However, this summer some schools in Jeollanam-do were deducting this additional time as "unpaid vacation." Teachers weren't told about this ahead of time and didn't learn about it until they saw extra small paychecks for July and August.
I first read about this on Facebook in September. I won't quote from people's Facebook notes, but if they'd like to share as a comment here, I'd welcome it. I bring this up now because it's being discussed in a Dave's ESL Cafe thread by a teacher in Yeosu. The thread started talking about something else related to vacation time, a clause that specifies the teacher may not leave the country above and beyond the contracted vacation time, and a clause that has always been in place, as far as I know. I replied:
Basically, you're entitled to all the international travel you had before (14 days). They're reminding you that you need to go into school for winter and summer breaks (two weeks of each), but that you may spend the rest of the time at home. Anything beyond the 14 days alloted by the contract---which, if you want to travel overseas you need to get approval---you have to stay in the country. Winter break is, like, six weeks long, and summer break is about four weeks, so that will still give you about four weeks extra leave, not counting the 14 days you use for international travel. You just have to stay in Korea for that time.
There seem to be two issues here. The first is that schools are counting any international travel days beyond those allotted in the contract, and that schools are doing so without telling teachers. Though really common sense should tell you to stick to what the contract says, some teachers apparently came to agreements with their individual schools and proceeded to take a longer vacation on the assumption there was no problem with it. The second is that teachers who didn't come to school during vacation, but didn't leave the country, have also been docked for "unpaid vacation."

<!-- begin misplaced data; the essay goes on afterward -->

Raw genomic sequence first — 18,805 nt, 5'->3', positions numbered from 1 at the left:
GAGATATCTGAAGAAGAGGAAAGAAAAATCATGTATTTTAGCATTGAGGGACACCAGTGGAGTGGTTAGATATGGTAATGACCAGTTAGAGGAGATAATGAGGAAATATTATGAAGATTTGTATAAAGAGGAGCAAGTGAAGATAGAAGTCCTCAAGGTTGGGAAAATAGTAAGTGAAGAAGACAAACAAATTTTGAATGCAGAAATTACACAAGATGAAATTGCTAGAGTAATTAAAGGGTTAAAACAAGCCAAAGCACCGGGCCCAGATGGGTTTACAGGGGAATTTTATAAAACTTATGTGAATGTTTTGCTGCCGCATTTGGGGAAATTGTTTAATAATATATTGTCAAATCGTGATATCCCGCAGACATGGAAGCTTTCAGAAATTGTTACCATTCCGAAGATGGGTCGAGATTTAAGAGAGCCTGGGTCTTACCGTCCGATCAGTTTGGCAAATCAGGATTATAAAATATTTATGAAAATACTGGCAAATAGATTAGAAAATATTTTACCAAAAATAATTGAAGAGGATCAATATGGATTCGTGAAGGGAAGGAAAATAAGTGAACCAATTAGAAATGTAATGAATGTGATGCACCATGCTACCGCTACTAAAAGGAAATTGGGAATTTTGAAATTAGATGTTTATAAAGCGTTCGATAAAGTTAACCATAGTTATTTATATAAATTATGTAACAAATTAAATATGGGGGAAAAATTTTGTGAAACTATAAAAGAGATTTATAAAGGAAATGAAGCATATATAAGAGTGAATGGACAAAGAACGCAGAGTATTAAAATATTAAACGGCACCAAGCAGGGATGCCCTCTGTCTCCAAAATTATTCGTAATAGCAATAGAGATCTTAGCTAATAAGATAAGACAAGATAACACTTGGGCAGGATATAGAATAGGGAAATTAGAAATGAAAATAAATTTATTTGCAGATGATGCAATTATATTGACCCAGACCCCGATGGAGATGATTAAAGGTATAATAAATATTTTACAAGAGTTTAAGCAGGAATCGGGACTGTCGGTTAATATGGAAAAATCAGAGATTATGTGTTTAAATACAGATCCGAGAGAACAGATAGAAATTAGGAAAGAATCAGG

I was always told to stay in Korea when I wasn't using my allotted vacation time, and indeed that seems to be the rule, though the issue in the original post was that it was never clear in the contract he signed. In fact, the most remarkable things about the original post were: (1) a contract for a Yeosu public school was only giving 14 vacation days, and (2) contracts were telling teachers they had to deskwarm for two weeks each summer and winter break. From the original poster:
They have made the following claims:
1) they have always had this interpretation of the Korean, they simply have not thoroughly enforced it (and still are not, only a select few principals are putting their foot down, but they all got the email)
2) the Korean is "difficult to understand legal Korean that lamen Koreans could not understand" - I view this as an attempt to say that any translation I get will not be good enough (unless, of course, I pay for a professional translation)
3) the edict came all the way from Seoul, it is simply impossible for anybody to resist, and it is being applied to everyone (everyone in Korea, JLP, yeosu, I don't know, but I don't think it's true of any level)
I am being told that the contracts public school teachers have recently signed DOES specify in English that there is a limit on international travel. I am trying to get a copy of their provision, so I can see if the Korean is also changed.